Case round-up

This week’s case round-up

Employer can be held liable for acts of contractors
Ree v Redrow Homes (Yorkshire) Limited, EAT, EAT/0035/03

n In this decision, the Employment Appeals Tribunal (EAT) decided that an
employer could be held liable for disability discrimination arising from the
acts of third parties, in the same way that it could for sex and race

Ree, an apprentice bricklayer, was dyslexic. He brought a complaint of
disability discrimination against his employer, claiming he had been subjected
to bullying at work.

The company accepted Ree was a disabled person, but argued that under the
provisions of the Disability Discrimination Act (DDA), it could not be held
responsible for any bullying carried out by contract workers on site who were
not its employees. The tribunal agreed and dismissed Ree’s complaints.

Ree appealed, arguing that the principles of liability for sex and race
discrimination (established in Burton v De Vere Hotels Limited,1996, IRLR 596)
should also apply to disability discrimination, namely that the employer is
responsible for acts of discrimination that were sufficiently under its control
to have prevented them.

The appeal was allowed.

While the definition of discrimination under the DDA differs from that in
the Sex Discrimination Act and Race Relations Act, the EAT adopted a purposive
approach to the legislation.

It concluded that disabled individuals should have protection from
harassment by third parties in line with the principles established in race and
sex discrimination.

The EAT acknowledged that in allowing the claim to proceed, it was pushing
the legal boundaries. For this reason, it gave leave for the parties to appeal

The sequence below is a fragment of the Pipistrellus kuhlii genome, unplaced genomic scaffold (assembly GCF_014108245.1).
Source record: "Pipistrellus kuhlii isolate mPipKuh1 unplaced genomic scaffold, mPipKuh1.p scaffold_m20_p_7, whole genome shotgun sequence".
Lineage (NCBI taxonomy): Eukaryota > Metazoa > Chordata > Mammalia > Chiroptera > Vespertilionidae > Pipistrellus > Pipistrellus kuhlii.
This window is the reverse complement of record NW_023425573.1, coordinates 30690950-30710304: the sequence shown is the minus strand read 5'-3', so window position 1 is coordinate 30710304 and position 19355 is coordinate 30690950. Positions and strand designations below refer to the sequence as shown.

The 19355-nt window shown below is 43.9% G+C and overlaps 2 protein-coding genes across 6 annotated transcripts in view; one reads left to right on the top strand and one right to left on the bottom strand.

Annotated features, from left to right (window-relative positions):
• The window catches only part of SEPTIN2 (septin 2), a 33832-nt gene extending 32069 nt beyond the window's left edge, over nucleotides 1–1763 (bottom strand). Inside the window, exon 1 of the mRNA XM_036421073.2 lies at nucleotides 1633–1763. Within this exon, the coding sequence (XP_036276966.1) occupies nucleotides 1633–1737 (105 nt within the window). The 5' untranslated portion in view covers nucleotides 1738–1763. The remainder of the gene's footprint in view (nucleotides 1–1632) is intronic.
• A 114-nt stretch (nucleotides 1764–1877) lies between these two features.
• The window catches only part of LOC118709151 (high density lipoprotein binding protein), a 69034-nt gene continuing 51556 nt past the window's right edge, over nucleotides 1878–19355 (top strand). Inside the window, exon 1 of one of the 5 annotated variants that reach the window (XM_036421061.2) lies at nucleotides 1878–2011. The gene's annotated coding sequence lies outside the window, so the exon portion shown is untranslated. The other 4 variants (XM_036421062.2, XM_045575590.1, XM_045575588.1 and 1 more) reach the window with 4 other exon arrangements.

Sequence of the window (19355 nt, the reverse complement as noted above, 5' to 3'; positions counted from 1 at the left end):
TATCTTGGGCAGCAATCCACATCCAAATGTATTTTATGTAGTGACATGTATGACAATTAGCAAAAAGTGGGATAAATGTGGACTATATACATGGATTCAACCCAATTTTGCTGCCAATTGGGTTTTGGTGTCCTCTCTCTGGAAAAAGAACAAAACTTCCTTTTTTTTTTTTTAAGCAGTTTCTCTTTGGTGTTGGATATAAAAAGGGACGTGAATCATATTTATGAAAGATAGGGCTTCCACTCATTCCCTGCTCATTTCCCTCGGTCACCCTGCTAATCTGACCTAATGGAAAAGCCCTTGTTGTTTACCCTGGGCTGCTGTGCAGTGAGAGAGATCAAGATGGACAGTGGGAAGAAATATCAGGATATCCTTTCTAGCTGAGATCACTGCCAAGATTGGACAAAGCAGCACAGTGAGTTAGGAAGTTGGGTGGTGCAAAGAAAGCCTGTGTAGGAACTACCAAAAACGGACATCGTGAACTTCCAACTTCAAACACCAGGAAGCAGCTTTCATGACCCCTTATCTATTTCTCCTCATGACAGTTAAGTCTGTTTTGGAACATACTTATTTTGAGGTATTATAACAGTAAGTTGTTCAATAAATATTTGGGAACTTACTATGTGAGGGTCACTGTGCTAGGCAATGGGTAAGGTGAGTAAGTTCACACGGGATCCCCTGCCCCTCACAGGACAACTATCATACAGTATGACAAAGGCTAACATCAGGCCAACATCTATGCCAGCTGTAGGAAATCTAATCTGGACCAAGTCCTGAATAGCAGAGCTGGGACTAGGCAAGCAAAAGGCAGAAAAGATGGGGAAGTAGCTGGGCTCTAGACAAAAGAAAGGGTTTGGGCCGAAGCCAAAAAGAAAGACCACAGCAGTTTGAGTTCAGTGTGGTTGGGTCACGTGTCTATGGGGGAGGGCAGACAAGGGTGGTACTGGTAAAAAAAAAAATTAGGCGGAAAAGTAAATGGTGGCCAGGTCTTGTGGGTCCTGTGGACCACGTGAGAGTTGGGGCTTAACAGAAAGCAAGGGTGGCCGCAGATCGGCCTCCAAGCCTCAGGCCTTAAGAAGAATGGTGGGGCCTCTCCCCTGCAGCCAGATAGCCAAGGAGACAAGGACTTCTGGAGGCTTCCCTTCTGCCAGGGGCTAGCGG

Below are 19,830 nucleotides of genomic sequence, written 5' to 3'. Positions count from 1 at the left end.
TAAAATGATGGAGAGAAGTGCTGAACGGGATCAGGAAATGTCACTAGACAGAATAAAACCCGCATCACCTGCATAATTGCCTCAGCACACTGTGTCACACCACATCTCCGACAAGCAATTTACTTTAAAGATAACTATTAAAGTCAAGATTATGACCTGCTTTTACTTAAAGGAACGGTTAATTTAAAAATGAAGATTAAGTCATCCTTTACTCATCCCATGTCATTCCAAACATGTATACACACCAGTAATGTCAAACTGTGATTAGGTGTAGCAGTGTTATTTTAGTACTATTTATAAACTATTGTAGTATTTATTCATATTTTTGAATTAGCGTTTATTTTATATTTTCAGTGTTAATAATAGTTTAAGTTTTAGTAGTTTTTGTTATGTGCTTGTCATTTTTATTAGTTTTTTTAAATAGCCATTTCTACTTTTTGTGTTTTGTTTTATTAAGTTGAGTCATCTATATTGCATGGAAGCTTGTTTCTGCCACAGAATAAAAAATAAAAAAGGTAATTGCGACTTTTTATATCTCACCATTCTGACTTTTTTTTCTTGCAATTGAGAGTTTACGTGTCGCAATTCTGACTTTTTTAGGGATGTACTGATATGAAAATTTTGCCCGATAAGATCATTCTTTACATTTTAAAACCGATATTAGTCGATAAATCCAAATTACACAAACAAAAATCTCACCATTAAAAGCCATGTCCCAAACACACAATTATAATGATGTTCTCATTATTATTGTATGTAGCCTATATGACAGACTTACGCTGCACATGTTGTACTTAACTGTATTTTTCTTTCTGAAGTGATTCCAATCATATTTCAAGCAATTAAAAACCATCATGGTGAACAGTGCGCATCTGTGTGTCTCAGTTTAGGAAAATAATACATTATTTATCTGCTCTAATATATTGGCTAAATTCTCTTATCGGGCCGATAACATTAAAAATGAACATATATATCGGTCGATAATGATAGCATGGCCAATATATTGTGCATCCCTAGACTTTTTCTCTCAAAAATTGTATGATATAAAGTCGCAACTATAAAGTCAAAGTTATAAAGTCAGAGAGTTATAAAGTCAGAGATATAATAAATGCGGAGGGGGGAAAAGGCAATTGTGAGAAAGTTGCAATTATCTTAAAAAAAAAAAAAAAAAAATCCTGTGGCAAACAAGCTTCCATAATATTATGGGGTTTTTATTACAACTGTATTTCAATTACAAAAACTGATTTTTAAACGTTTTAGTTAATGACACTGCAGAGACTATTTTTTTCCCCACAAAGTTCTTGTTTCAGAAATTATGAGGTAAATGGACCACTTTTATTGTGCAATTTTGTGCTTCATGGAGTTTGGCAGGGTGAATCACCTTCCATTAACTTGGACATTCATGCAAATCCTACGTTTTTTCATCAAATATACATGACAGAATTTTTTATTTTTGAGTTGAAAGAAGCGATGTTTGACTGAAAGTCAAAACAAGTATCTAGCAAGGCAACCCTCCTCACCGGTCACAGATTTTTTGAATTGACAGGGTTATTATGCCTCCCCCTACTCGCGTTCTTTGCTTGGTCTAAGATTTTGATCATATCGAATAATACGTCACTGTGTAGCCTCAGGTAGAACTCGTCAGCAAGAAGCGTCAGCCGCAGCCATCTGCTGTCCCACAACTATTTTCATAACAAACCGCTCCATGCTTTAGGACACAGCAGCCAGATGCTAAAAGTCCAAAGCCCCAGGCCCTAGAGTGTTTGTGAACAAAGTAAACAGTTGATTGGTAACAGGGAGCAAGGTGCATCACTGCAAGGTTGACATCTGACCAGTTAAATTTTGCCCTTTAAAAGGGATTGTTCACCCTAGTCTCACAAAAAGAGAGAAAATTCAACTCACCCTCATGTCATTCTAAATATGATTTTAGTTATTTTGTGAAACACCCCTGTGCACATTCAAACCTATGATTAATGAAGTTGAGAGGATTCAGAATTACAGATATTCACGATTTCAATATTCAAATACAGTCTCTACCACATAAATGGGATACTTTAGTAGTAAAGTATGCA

to the Court of Appeal.

Incontinence was a disability
Kirton v Tetrosyl Limited, CA, [2003] All ER(D) 190

The Court of Appeal held that an employee, who was left partially
incontinent following surgery to treat prostate cancer, was disabled within the
Disability Discrimination Act (DDA) as a result of a progressive condition.

Kirton suffered urinary incontinence as a direct result of an operation he
underwent following a diagnosis of prostate cancer. In his complaint of
disability discrimination, Kirton argued that his impairment resulted from a
progressive condition and was therefore a disability under the DDA.

Both the tribunal and the EAT held that Kirton was not disabled as a result
of a progressive condition, because his impairment (incontinence) resulted from
the surgery and not the progressive condition itself (cancer).

Kirton’s appeal to the Court of Appeal was upheld on the basis that to hold
that his impairment was not the result of his prostate cancer was to apply an
overly limited interpretation of the legislation. The DDA was intended to
protect disabled people who had progressive conditions from the moment symptoms
first appeared. Kirton’s incontinence was sufficiently linked to the cancer to
result from it, notwithstanding the intervening act of surgery.

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